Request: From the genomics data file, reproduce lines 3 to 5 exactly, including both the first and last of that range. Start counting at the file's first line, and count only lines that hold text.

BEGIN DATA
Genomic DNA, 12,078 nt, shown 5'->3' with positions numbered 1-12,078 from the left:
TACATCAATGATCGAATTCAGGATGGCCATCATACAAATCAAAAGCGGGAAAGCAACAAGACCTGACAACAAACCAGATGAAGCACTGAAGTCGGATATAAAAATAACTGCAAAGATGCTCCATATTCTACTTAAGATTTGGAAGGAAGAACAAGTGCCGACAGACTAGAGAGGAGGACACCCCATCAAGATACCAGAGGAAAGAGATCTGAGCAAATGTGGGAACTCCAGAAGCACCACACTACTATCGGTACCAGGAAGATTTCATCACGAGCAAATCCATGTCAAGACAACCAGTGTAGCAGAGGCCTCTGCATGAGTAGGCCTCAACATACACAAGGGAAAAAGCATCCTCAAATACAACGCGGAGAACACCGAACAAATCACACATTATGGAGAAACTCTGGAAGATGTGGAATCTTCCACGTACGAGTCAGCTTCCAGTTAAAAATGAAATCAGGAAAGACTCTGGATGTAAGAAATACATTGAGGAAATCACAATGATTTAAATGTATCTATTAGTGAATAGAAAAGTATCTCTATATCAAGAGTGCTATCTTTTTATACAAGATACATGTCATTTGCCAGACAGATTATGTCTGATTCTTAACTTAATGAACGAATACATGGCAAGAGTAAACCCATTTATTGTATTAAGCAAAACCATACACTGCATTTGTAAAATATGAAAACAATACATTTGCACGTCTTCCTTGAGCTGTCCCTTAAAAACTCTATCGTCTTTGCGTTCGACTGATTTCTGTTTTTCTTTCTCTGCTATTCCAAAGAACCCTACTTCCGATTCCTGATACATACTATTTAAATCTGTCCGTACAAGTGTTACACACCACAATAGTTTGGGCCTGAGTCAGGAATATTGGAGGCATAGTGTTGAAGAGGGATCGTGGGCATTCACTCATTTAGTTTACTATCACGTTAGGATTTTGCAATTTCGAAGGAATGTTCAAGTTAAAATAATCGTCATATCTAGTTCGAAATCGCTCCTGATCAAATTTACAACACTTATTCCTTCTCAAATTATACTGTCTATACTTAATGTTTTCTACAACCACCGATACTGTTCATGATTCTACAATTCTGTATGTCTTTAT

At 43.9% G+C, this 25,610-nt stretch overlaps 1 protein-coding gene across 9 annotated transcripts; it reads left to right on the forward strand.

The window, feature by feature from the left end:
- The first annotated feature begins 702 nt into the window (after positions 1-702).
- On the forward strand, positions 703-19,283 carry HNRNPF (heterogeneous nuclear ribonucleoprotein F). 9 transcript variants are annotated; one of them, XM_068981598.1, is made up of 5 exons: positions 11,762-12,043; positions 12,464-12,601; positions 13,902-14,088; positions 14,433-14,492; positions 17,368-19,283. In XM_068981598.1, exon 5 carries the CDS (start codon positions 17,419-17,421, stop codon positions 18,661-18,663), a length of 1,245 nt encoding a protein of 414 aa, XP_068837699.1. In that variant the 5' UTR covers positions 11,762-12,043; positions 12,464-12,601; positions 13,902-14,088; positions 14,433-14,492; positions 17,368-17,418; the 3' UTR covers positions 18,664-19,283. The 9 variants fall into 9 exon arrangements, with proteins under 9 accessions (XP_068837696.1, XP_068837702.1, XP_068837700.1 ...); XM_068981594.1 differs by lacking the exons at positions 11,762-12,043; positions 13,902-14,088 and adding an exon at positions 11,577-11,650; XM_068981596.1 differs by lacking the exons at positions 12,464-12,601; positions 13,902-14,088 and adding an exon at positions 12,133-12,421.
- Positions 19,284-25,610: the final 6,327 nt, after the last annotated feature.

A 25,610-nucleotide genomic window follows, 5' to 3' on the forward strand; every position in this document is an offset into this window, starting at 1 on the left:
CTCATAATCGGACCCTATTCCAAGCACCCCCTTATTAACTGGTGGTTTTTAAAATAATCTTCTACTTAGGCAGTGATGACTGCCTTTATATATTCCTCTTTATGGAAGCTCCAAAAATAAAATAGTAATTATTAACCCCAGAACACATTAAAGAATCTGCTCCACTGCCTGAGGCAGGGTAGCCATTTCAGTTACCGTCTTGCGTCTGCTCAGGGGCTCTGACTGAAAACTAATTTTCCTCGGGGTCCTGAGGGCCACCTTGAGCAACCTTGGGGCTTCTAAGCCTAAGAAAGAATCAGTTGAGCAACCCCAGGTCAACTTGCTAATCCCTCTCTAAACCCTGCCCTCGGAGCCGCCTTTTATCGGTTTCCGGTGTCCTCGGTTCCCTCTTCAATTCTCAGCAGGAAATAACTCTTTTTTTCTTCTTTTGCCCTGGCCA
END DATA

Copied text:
At 43.9% G+C, this 25,610-nt stretch overlaps 1 protein-coding gene across 9 annotated transcripts; it reads left to right on the forward strand.

The window, feature by feature from the left end:
- The first annotated feature begins 702 nt into the window (after positions 1-702).